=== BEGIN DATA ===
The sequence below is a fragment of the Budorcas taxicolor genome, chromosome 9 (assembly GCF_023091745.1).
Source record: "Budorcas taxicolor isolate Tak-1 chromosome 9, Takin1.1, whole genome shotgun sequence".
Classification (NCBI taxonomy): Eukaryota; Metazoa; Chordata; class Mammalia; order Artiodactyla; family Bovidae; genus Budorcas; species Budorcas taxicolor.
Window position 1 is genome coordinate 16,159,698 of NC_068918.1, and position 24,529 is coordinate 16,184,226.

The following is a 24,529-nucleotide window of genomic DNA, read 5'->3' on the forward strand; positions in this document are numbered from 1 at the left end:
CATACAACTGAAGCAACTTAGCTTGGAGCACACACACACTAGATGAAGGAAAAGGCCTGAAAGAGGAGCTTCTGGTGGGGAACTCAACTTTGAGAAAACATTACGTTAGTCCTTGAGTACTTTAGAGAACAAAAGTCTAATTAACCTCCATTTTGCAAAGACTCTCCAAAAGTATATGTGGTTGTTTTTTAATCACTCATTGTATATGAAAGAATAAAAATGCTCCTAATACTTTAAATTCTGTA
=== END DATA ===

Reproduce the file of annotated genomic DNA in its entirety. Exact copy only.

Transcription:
The sequence below is a fragment of the Budorcas taxicolor genome, chromosome 9 (assembly GCF_023091745.1).
Source record: "Budorcas taxicolor isolate Tak-1 chromosome 9, Takin1.1, whole genome shotgun sequence".
Classification (NCBI taxonomy): Eukaryota; Metazoa; Chordata; class Mammalia; order Artiodactyla; family Bovidae; genus Budorcas; species Budorcas taxicolor.
Window position 1 is genome coordinate 16,159,698 of NC_068918.1, and position 24,529 is coordinate 16,184,226.

The following is a 24,529-nucleotide window of genomic DNA, read 5'->3' on the forward strand; positions in this document are numbered from 1 at the left end:
CATACAACTGAAGCAACTTAGCTTGGAGCACACACACACTAGATGAAGGAAAAGGCCTGAAAGAGGAGCTTCTGGTGGGGAACTCAACTTTGAGAAAACATTACGTTAGTCCTTGAGTACTTTAGAGAACAAAAGTCTAATTAACCTCCATTTTGCAAAGACTCTCCAAAAGTATATGTGGTTGTTTTTTAATCACTCATTGTATATGAAAGAATAAAAATGCTCCTAATACTTTAAATTCTGTA